Food

Pink Takes Its (Rightful) Place

BY Dan Berger TIMEMarch 24, 2022 PRINT

There was a time not terribly long ago when winemakers had a deep, dark secret: The wines they were drinking were made just for themselves.

One man, who had made some pretty beefy and concentrated red wines, told me in 2007 that he made a light rosé just for himself. He laughed and called it “real wine.”

“The cabernet I make is for sale,” he said. “This,” he said as he opened a light pink wine, “is for me and my staff.”

I have always loved dry rosé wines, but at the time 15 years ago, we both knew light pink wines wouldn’t sell.

“I make about 20 cases a year, just for us, the staff, and a few friends of the winery,” he said. “We don’t sell it. We give it to special people, and we drink it with lunches under the sun.”

All that has changed. Today, dry rosé wine has become a serious full-fledged category, with some of the best coming in from the south of France, but also from places such as Argentina, Chile, Australia, South Africa, and of course Northern California.

One reason these wines are popular is that many American consumers now realize they can be delightful. They are not really red and certainly not white, and their real benefit is that they pair nicely with the way we now eat.

And that is with lighter foods, outdoors, with smaller plates, and with a more casual attitude toward dining. The pandemic did create a new way of dining, much of it in parklets that were created for health reasons, most of which have continued to operate.

The movement toward pink wine began, as far as I can tell, in about 2008. French analysts released statistics showing that sales of their rosé wines, which are mostly dry, rose by 42 percent among U.S. buyers in 2008. Other statistics show that all rosé sales in the U.S. were up by 24 percent during the same period.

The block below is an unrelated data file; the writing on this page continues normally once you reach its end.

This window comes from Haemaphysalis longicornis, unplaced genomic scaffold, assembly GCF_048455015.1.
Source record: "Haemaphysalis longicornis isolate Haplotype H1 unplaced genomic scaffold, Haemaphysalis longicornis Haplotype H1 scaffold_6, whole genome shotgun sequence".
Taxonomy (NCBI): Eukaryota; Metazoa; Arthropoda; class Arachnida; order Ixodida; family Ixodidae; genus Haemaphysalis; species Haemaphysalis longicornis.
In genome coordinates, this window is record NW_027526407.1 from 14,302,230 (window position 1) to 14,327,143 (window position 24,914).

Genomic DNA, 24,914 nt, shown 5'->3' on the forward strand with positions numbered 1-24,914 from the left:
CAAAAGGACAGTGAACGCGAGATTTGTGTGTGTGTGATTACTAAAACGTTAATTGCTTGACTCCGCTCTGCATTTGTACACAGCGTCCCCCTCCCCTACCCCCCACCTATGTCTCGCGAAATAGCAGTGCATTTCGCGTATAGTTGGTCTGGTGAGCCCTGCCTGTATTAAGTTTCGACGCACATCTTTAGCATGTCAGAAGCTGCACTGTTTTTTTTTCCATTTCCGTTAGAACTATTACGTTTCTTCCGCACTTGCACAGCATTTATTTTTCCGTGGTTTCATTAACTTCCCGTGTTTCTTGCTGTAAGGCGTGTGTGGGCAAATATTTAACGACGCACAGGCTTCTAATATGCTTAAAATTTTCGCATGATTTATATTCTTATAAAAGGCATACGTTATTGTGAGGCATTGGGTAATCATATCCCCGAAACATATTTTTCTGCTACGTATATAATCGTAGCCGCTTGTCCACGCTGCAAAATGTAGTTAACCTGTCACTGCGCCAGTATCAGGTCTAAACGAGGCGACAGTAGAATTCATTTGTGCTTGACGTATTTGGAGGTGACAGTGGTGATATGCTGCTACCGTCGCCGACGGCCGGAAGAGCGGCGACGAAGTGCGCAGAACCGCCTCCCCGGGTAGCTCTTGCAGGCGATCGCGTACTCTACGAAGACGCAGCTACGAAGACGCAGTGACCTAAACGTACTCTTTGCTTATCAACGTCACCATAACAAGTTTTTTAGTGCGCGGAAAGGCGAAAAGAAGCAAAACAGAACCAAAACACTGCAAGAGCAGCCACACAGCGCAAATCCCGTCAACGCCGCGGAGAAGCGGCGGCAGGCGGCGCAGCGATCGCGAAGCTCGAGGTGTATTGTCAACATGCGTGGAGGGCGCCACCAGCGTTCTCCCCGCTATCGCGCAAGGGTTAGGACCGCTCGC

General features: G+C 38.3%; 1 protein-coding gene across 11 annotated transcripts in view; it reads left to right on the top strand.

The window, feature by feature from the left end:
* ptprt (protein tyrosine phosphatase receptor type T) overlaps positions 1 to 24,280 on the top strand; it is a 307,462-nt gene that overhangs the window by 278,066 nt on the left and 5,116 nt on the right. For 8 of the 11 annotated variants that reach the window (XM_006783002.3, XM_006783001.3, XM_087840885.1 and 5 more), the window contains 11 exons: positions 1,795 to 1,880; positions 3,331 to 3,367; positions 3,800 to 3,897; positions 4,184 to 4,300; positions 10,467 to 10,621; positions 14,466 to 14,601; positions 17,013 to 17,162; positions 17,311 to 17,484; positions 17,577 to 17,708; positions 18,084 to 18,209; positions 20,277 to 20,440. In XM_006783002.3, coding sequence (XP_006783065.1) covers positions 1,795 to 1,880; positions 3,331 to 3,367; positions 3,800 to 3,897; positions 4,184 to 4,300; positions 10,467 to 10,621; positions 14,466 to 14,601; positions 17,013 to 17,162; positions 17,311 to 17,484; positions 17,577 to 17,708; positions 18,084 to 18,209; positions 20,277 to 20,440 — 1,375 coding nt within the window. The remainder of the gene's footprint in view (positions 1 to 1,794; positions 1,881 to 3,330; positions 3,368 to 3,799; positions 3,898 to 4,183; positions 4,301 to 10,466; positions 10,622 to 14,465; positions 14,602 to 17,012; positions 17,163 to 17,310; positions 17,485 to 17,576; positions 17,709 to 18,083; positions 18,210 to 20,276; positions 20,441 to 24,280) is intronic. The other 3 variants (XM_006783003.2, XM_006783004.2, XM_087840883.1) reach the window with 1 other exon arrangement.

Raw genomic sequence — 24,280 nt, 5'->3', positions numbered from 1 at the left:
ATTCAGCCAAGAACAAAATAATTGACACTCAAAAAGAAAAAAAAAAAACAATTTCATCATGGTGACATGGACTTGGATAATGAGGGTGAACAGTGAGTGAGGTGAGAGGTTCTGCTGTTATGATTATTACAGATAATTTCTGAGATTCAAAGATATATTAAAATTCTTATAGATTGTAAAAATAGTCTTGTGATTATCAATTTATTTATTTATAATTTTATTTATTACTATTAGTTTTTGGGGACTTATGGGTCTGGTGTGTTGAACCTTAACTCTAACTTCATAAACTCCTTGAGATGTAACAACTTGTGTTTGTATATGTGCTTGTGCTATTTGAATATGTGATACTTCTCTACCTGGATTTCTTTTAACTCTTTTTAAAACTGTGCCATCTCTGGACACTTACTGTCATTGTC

There are several ways to make dry rosé wines. The best is to pick the fruit of red grapes early enough so the color and flavors can be carefully extracted without the wine becoming heavy. The result can be sublime.

Sacha Lichine, son of the late wine expert Alexis Lichine, began to get into dry rosé with a series of wines nearly 20 years ago at his Chateau d’Esclans in Provence. Prices then ranged from $25 to $80 a bottle!

One key to quality dry rosé is the amount of sugar in the wine. Too much and the wine becomes so sweet that it doesn’t work well with food. But when it’s dry, it can taste slightly like a red wine, although without much tannin.

Another key factor for dry rosé is lightness in alcohol. Some rosé wines are more than 14 percent alcohol because they were made as a byproduct of making red wine.

When grapes are picked at a high ripeness level to make dark red wine, it’s possible to bleed off some of the juice during the fermentation (the French call this “saignée”).

The resulting wine is often pink or even copper-colored, and the wine may be dry—that is, without sugar. But if the alcohol is more than 14 percent, usually the wine is just as heavy as is the companion red wine.

For me, the best rosé wines are dry and lower in alcohol, about 12 to 13 percent. An extra percent of alcohol can rob a wine of some of its delicacy, and that’s what’s so appealing to a lot of winemakers (and to me!) in today’s best pink wines.

Rosé can be made from almost any red wine grape.

Wine of the Week

2021 Carol Shelton Rendezvous Rosé, Mendocino County ($19): There is a fascinating aromatic of spiced berries here along with a midpalate richness you rarely get from pink wines. It is mostly zinfandel and is ideal to serve with light meat dishes.

Epoch Times Photo
(Courtesy of Carol Shelton Wines)
Dan Berger
To find out more about Dan Berger and read features by other Creators Syndicate writers and cartoonists, visit the Creators Syndicate webpage at Creators.com.
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